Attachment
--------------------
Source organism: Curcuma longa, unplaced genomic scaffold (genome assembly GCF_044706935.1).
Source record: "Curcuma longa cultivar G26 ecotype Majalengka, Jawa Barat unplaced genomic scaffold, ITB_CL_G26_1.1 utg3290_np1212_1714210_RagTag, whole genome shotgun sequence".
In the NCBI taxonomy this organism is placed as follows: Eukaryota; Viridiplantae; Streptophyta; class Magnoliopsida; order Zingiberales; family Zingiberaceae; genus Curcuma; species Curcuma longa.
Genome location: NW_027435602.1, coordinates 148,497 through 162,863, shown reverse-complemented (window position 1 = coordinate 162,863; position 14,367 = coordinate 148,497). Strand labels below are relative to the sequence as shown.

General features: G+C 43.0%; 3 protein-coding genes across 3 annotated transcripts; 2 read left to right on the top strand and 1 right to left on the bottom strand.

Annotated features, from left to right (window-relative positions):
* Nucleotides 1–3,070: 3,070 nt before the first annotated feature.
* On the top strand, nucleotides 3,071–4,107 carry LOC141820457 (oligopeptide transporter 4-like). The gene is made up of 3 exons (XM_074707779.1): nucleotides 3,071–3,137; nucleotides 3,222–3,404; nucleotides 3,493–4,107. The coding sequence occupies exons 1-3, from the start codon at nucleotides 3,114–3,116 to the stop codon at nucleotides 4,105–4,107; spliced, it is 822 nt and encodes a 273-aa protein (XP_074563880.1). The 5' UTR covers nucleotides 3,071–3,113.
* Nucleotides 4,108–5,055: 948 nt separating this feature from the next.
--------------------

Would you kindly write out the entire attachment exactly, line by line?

Source organism: Curcuma longa, unplaced genomic scaffold (genome assembly GCF_044706935.1).
Source record: "Curcuma longa cultivar G26 ecotype Majalengka, Jawa Barat unplaced genomic scaffold, ITB_CL_G26_1.1 utg3290_np1212_1714210_RagTag, whole genome shotgun sequence".
In the NCBI taxonomy this organism is placed as follows: Eukaryota; Viridiplantae; Streptophyta; class Magnoliopsida; order Zingiberales; family Zingiberaceae; genus Curcuma; species Curcuma longa.
Genome location: NW_027435602.1, coordinates 148,497 through 162,863, shown reverse-complemented (window position 1 = coordinate 162,863; position 14,367 = coordinate 148,497). Strand labels below are relative to the sequence as shown.

General features: G+C 43.0%; 3 protein-coding genes across 3 annotated transcripts; 2 read left to right on the top strand and 1 right to left on the bottom strand.

Annotated features, from left to right (window-relative positions):
* Nucleotides 1–3,070: 3,070 nt before the first annotated feature.
* On the top strand, nucleotides 3,071–4,107 carry LOC141820457 (oligopeptide transporter 4-like). The gene is made up of 3 exons (XM_074707779.1): nucleotides 3,071–3,137; nucleotides 3,222–3,404; nucleotides 3,493–4,107. The coding sequence occupies exons 1-3, from the start codon at nucleotides 3,114–3,116 to the stop codon at nucleotides 4,105–4,107; spliced, it is 822 nt and encodes a 273-aa protein (XP_074563880.1). The 5' UTR covers nucleotides 3,071–3,113.
* Nucleotides 4,108–5,055: 948 nt separating this feature from the next.